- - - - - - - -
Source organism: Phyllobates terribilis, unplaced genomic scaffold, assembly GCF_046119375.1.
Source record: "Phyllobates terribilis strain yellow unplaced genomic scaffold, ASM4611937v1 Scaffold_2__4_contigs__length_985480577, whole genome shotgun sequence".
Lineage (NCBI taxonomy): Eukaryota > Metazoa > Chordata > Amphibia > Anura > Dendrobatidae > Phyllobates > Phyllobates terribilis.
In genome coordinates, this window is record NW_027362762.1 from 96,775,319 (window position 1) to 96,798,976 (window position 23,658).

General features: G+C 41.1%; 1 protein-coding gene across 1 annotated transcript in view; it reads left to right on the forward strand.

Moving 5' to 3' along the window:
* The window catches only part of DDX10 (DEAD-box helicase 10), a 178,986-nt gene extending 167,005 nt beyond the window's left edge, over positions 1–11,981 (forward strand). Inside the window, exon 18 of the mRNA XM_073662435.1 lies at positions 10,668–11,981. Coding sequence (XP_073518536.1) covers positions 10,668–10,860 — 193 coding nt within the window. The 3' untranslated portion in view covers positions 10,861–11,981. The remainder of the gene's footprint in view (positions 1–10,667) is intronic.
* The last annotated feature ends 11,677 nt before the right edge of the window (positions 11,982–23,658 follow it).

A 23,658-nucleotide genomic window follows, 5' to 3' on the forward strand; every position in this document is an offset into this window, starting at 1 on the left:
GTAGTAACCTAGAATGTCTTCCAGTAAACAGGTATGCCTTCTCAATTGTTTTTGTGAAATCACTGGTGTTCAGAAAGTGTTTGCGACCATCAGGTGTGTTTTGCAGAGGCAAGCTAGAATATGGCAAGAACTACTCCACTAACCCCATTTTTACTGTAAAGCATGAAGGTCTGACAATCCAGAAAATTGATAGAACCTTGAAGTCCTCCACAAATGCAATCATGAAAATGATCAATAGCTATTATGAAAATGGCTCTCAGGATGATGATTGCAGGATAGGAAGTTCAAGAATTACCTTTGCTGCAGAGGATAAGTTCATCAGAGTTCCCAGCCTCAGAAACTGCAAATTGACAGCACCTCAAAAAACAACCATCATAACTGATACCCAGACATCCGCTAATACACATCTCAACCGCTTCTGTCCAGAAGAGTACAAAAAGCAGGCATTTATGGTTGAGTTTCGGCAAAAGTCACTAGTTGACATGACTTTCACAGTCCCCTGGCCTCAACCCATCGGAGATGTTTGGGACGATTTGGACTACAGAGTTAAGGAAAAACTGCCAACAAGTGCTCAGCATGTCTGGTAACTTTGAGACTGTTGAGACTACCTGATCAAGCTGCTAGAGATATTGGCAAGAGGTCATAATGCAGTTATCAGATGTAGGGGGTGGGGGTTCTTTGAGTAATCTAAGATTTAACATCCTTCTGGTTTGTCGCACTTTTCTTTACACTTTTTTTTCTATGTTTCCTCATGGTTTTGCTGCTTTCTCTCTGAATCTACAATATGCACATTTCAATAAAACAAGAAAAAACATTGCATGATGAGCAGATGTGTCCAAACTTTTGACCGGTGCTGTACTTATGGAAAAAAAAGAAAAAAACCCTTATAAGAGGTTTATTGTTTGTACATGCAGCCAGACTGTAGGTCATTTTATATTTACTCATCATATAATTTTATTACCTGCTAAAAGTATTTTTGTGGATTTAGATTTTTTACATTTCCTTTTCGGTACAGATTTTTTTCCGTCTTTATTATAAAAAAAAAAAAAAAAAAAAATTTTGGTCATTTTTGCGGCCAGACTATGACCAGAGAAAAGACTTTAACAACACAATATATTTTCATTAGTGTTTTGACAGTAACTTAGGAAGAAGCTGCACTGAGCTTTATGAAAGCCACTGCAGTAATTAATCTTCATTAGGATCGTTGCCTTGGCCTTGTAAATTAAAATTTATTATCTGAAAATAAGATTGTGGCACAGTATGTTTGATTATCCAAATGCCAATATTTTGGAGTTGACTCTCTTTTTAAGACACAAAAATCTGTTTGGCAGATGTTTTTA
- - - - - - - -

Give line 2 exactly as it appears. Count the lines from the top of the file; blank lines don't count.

Source record: "Phyllobates terribilis strain yellow unplaced genomic scaffold, ASM4611937v1 Scaffold_2__4_contigs__length_985480577, whole genome shotgun sequence".